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Yet Another Victory Over DEI: MIT Abolishes ‘Diversity Statements’

May 7, 2024

The Massachusetts Institute of Technology (MIT) has eliminated so-called “diversity statements” in faculty job searches, another important victory in the fight against the discriminatory “diversity, equity, and inclusion” (DEI) regime that prevails across American universities.

Until this decision, MIT—along with many elite universities—had required applicants for faculty positions to submit “a statement regarding their views on diversity, inclusion, and belonging, including past and current contributions as well as their vision and plans for the future in these areas.”

This innocuous-sounding requirement concealed the real purpose of the diversity statement: to weed out candidates who would not pledge fealty to the DEI agenda. As reported by Steve McGuire, fellow at the American Council of Trustees and Alumni, MIT advised job applicants that “a diversity statement is an opportunity to show that you care about the inclusion of many forms of identity in academia and in your field, including but not limited to gender, race/ethnicity, age, nationality, sexual orientation, religion, and ability status.”

Notice that intellectual diversity does not appear in this list of relevant forms of diversity. A “good” diversity statement focuses on identity categories rather than substantive differences in ideology, methods, and areas of scholarship. And it’s not enough to endorse equal opportunity and equal treatment. For example, instead of saying, “My lab will be inclusive of women,” applicants should say, “I will strive for gender parity among my graduate students.” In other words, I will practice sex-based discrimination to try to achieve a 50-50 male-female balance.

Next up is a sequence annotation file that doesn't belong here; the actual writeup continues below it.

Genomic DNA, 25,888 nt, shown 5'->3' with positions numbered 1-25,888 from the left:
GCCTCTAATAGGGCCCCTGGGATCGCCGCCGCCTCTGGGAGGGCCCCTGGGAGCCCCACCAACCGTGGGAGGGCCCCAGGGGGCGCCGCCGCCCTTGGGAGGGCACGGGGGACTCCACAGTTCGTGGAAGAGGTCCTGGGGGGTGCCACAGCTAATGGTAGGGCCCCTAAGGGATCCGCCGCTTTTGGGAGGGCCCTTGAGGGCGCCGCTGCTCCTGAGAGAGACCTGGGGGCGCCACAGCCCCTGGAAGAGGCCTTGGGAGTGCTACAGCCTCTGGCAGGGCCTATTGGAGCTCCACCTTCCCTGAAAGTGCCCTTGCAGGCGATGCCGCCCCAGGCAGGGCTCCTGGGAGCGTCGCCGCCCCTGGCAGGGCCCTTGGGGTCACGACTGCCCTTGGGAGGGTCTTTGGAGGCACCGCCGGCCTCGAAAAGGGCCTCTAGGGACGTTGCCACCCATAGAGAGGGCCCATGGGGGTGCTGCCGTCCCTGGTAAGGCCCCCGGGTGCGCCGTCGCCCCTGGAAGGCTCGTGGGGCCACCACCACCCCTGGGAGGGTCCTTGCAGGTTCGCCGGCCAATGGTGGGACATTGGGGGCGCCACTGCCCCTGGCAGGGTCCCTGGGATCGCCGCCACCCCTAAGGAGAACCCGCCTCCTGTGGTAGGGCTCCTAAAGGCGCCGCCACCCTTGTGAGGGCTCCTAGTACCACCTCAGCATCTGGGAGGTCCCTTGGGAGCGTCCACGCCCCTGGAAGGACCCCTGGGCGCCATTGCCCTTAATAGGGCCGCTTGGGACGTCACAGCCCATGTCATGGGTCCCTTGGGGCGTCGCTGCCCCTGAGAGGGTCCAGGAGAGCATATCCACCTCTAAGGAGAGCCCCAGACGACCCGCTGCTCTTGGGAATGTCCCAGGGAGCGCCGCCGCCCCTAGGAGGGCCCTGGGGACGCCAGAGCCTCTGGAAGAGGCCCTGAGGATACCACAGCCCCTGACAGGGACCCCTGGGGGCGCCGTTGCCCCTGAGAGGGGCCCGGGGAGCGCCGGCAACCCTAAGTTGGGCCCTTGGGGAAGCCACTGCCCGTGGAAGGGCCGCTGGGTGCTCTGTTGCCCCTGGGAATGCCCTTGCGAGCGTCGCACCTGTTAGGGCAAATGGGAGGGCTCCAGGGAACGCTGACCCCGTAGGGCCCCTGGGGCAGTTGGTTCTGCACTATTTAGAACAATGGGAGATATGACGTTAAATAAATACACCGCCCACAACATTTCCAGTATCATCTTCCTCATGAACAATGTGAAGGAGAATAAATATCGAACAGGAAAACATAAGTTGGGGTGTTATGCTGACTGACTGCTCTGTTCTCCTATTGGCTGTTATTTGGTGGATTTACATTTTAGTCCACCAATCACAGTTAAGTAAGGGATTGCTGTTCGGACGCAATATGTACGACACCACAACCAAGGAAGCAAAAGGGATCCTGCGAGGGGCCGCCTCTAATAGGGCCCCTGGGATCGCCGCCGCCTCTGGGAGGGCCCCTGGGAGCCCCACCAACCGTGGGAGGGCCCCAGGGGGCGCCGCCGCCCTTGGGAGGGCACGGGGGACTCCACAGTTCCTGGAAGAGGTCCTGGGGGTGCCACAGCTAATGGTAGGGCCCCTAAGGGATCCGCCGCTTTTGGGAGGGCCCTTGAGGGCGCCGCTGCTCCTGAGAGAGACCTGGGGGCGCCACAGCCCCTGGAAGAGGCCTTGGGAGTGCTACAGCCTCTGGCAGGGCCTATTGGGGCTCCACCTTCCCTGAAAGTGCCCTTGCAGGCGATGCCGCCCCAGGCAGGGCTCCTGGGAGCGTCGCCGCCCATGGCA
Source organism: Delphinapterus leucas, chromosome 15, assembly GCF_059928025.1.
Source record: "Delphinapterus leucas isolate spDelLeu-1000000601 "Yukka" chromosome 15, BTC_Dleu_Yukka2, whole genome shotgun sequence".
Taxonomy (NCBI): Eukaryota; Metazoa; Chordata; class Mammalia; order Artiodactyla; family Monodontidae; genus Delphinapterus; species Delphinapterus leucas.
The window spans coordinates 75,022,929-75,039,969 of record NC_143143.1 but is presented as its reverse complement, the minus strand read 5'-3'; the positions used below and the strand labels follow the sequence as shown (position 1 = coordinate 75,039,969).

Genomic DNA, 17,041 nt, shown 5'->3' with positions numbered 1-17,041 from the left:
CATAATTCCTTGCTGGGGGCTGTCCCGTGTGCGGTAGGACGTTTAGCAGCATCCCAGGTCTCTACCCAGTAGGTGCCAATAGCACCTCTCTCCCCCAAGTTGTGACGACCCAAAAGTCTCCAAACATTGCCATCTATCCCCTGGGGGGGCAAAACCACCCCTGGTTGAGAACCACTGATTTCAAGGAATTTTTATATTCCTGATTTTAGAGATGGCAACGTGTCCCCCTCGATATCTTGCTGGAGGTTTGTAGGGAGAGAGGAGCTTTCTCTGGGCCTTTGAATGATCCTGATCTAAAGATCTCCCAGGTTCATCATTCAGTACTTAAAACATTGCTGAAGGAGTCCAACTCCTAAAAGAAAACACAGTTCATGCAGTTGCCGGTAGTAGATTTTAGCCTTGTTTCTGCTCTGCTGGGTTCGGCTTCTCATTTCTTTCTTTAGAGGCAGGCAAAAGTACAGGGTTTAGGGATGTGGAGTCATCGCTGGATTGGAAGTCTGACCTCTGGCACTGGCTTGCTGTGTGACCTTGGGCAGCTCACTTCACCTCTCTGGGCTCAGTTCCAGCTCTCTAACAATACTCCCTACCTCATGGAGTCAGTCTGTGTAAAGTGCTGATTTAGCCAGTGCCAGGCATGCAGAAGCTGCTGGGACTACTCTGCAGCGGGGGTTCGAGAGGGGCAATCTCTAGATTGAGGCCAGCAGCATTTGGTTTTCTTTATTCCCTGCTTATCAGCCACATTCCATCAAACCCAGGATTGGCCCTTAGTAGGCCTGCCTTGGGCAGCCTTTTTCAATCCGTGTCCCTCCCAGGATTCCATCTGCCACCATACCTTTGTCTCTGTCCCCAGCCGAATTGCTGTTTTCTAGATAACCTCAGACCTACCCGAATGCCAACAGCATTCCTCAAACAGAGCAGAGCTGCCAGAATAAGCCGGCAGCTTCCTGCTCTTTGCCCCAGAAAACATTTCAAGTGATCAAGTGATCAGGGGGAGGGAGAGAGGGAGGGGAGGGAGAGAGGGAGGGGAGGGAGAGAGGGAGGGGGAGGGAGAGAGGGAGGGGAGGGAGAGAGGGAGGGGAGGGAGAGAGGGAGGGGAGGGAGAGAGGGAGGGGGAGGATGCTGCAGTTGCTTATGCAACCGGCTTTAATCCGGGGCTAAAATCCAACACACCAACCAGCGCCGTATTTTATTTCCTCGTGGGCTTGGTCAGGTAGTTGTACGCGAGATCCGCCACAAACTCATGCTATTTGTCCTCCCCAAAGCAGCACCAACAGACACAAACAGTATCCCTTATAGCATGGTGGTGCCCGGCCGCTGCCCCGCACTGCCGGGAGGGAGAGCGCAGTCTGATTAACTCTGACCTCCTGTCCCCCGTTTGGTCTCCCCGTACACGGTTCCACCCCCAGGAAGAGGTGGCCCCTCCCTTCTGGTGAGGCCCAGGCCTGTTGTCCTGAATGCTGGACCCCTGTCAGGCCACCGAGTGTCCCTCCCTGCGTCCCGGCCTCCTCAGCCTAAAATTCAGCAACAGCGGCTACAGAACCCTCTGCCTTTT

MIT’s own advice thus demonstrates that diversity statements act as ideological screening mechanisms that urge applicants to endorse DEI’s obsession with identity categories. The widespread use of diversity statements has contributed to a severe political and ideological imbalance on American campuses. Consider that in a 2016-17 UCLA-Higher Education Research Institute survey, nearly 60 percent of faculty identified themselves as liberal or far-left. Only 12 percent identified as conservative or far-right.

As John Sailer, senior fellow at the National Association of Scholars, points out, MIT is the first elite private university to eliminate diversity statements on its own. In public higher education, Goldwater has ended this discriminatory practice in in 10 states, including Arizona, where a Goldwater report on the prevalence of mandatory diversity statements forced the state’s public university system to stop requiring them.

MIT has made a commendable decision that recognizes the incompatibility of the diversity statement’s ideological litmus test with academic freedom. Achieving victory against DEI, however, requires additional reforms that target DEI in university administrations and classrooms. Goldwater is leading the way in these efforts.

First, Goldwater is working to abolish discriminatory and wasteful DEI offices at public universities. These offices provide the shock troops that promote discriminatory practices in hiring and admissions and conduct mandatory training in DEI concepts. Goldwater has already enacted our policy to eliminate DEI offices at public universities in several states—including Texas, where Goldwater passed the nation’s most powerful law to completely dismantle the DEI bureaucracy in public higher education.

Second, Goldwater is advancing the Freedom from Indoctrination Act, a reform that addresses the flawed curriculums at public universities that favor DEI over rigorous academics. This policy prohibits universities from requiring politicized DEI courses as a condition of graduation. Universities should be in the business of education, not indoctrination. Just as ideological loyalty oaths should have no place in faculty hiring, universities should not force students to sit through DEI indoctrination to obtain a degree.

These reforms—along with the elimination of diversity statements—will go a long way toward restoring American universities to their foundational purposes: the pursuit of truth and the education of thoughtful citizens.

Timothy K. Minella is a Senior Fellow at the Goldwater Institute’s Van Sittert Center for Constitutional Advocacy.



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